The point being: avoiding losses is at least as important as enjoying gains, if you are interested in protecting your money.


In a recent report from David Rosenberg, he states: In light of the recent rally in stocks off the lows, it is also worth noting that recessionary equity market drawdowns tend to last 14 months, on average.

The takeaway is that this statement is rooted in the premise of a recessionary economic environment. How does this look for Canada?

April 5 was the all-time high in the S&P/TSX Index. That was four months ago. After the early-August rally, the index is now down 10% from that high. Is there more to go is the question. So, let’s look at a somewhat reliable indicator of a potential recession. Note: no one indicator gives total insight into economic outcomes, but the bond market is one place to look for a clue.

On July 13, the Bank of Canada surprised the market by raising its target interest rate by 100 basis points to 2.50%. At that time the 10-year government of Canada bond was yielding 3.10%. It’s now yielding 2.68%. That is a big move. This is despite headline inflation (CPI) of 8.1%. Generally, historically, inflation is trouble for bonds.

But back to the ‘indicator’, which is the shape of the yield curve. The shape is the comparison of short-term rates to longer-term rates. In ‘normal’ times, this curve is upward sloping, meaning longer-term rates are higher than shorter-term rates. It makes sense, and has been analyzed endlessly, and so on, in order to explain why that is the case. When the curve is inverted, there are better than 50/50 odds that the bond market thinks the economy is headed into a recession.

One measure of the yield curve is the spread between 2-year and 10-year interest rates (2s10s). We like prices over here, so let’s take a look.

Earlier this year, this curve was at positive 64 basis points (upward sloping yield curve), 2s10s have now done an about-face and recently made a low of negative 58 basis points. And, roughly 40 of those were after the Bank raised rates. Once again, this is in an environment with headline CPI of 8.1%. It seems Mister Bond Market is willing to accept negative real yields (the difference between inflation and the nominal yield on bonds) for reasons probably only explainable in the rearview mirror – this suggests the market is pricing in a recession, or worse.

Does that mean the 14-month countdown started in April or in January when the S&P500 made its all-time high? Nobody knows nuthin. But it is fun trying to figure it out.


So here we are, trying to avoid losses and make money at the same time in an environment that we described as historical in our last note, but could also easily adopt the moniker of confusing. Historically confusing?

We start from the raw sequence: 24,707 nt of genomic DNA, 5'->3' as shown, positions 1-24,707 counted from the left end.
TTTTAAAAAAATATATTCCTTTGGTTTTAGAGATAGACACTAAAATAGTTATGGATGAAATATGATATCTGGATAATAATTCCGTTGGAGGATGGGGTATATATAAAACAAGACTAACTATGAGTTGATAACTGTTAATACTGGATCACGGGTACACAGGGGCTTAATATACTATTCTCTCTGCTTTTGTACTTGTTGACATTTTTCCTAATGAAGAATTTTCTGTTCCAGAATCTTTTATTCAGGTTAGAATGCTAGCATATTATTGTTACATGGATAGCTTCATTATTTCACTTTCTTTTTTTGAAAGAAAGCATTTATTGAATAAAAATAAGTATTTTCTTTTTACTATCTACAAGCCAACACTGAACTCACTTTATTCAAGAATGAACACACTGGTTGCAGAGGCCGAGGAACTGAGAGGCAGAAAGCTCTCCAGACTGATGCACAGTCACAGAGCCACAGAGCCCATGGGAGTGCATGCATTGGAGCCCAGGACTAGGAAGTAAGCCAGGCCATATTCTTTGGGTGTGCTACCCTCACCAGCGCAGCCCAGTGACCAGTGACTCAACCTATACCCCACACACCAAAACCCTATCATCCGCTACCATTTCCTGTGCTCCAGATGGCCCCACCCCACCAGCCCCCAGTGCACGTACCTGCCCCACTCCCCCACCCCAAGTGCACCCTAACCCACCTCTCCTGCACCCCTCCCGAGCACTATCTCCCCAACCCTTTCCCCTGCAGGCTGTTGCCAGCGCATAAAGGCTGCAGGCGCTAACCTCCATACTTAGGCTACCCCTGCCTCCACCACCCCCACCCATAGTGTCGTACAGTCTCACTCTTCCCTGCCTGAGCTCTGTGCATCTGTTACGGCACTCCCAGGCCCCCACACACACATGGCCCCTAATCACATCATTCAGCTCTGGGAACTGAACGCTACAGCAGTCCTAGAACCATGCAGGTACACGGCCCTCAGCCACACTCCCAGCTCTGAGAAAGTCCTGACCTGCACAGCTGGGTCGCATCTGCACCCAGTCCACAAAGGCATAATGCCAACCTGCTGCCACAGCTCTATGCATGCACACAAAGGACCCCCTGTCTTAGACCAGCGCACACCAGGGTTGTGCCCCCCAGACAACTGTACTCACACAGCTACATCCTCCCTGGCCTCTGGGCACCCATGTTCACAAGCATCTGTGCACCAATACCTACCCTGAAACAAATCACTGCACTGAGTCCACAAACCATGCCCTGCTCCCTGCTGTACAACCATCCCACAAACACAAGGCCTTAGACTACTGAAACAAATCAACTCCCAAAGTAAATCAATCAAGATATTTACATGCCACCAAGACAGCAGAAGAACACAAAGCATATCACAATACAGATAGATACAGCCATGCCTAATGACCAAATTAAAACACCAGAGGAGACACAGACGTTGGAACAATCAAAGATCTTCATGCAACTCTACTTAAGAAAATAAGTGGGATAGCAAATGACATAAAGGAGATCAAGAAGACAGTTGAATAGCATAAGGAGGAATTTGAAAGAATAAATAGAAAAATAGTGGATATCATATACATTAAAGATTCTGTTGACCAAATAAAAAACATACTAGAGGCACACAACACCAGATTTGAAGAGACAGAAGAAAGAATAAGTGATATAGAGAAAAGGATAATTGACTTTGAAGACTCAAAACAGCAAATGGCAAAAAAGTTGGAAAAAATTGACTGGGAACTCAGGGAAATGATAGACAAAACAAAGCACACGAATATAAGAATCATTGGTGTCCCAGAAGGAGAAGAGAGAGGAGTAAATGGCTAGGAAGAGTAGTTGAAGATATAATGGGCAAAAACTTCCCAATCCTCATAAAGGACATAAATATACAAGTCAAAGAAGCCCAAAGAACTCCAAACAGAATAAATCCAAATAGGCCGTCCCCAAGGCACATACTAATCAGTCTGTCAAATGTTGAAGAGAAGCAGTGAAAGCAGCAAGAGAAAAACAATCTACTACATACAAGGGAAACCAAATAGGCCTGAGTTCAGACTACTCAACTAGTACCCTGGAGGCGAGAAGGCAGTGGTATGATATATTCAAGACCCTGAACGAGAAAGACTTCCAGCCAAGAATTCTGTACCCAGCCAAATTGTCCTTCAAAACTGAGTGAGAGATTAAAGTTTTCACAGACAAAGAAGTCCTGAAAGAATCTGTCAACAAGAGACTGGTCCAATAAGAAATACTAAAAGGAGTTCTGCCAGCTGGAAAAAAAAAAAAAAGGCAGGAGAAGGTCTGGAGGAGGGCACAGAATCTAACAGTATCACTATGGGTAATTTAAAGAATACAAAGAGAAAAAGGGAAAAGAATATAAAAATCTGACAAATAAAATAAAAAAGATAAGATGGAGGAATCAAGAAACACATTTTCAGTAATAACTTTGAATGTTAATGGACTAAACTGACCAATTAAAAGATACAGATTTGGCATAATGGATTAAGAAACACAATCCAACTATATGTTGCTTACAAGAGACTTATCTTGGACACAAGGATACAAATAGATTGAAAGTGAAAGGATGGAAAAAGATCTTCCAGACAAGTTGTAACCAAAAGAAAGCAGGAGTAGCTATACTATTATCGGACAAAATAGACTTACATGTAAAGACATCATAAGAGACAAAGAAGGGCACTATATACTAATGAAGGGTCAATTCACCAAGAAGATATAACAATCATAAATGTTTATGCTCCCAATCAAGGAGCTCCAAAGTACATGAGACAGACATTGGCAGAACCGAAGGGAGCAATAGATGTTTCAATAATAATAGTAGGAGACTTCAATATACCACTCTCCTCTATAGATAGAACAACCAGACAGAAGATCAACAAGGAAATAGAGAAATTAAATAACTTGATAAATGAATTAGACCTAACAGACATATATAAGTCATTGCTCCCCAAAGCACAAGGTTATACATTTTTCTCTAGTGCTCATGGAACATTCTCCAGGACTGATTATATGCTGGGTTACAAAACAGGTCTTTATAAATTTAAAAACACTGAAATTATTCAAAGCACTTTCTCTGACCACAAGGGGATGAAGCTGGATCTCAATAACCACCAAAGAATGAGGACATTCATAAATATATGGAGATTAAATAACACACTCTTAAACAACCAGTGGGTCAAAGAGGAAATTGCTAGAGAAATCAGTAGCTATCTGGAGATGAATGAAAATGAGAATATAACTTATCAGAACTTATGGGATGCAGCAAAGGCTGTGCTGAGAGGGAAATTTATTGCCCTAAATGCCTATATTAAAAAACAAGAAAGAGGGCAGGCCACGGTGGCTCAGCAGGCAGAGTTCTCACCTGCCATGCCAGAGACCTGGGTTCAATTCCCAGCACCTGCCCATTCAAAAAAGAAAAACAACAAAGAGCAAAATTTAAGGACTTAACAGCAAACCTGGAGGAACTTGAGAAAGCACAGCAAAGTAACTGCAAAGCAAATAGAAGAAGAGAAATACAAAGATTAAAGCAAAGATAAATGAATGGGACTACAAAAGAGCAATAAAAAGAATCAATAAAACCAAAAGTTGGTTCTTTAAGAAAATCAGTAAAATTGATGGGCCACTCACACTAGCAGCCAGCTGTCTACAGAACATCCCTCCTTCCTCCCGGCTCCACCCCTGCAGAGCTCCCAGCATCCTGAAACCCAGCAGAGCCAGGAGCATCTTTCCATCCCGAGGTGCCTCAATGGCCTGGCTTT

Regardless, we trust our process, try to avoid the noise and keep working to improve both of those things.

Kinda reminds our resident music geek of the last song on The Cars first album, All Mixed Up, the eponymous surprise hit record that also featured the first track, Good Times Roll. Go figure.

If you leave it to me

Everything’ll be alright

Yeah, if you leave it to me

 It’s a certainty Ric Ocasek was not referring to central bankers.



Shoulder and Posture Health 

Since the start of the pandemic, I’ve seen a number of clients with increased neck and shoulder discomfort and, in some cases, hunched shoulders. The use of laptops and smartphones, combined with poor posture, are culprits of this tension. With more time spent at home over the last two years, many of us have been sitting and connected to our devices ten-fold.

But poor posture can lead to longer-term health concerns, such as chronic pain and breathing issues. The good news is, we can improve our posture by incorporating a few simple movements into our daily exercise regime. Now, seems like the opportune time to do so.

Below are a few stretches you can do throughout the day to help keep your shoulders relaxed and your posture upright:

  • Chest stretch – Stand with your hands clasped, fingers interlaced, behind your back with your arms straight. Slowly lift your arms until you feel a stretch in the muscles of the chest and shoulders.
  • Upper arm stretch – Extend one arm straight out and place your other hand behind the elbow of your outstretched arm. Pull that arm slowly toward your chest as you feel a stretch in your upper arm. Repeat with the other arm.
  • Arm circles – Stand with your arms outstretched to each side (so you’re making a “T” shape). Move your arms in small clockwise circles. Do 20 repetitions and then do 20 more small counter-clockwise circles.
  • Shoulder raises – Simply lift your shoulders up toward your ears as you inhale, then roll them back and down as you exhale. Repeat 10 times.

Working to keep yourself upright now will help defer any posture problems that tend to occur as we get older.

‘To sustain it, you must maintain it’
Victoria Bannister
ICM Health Ambassador


Have a question?  Contact us here.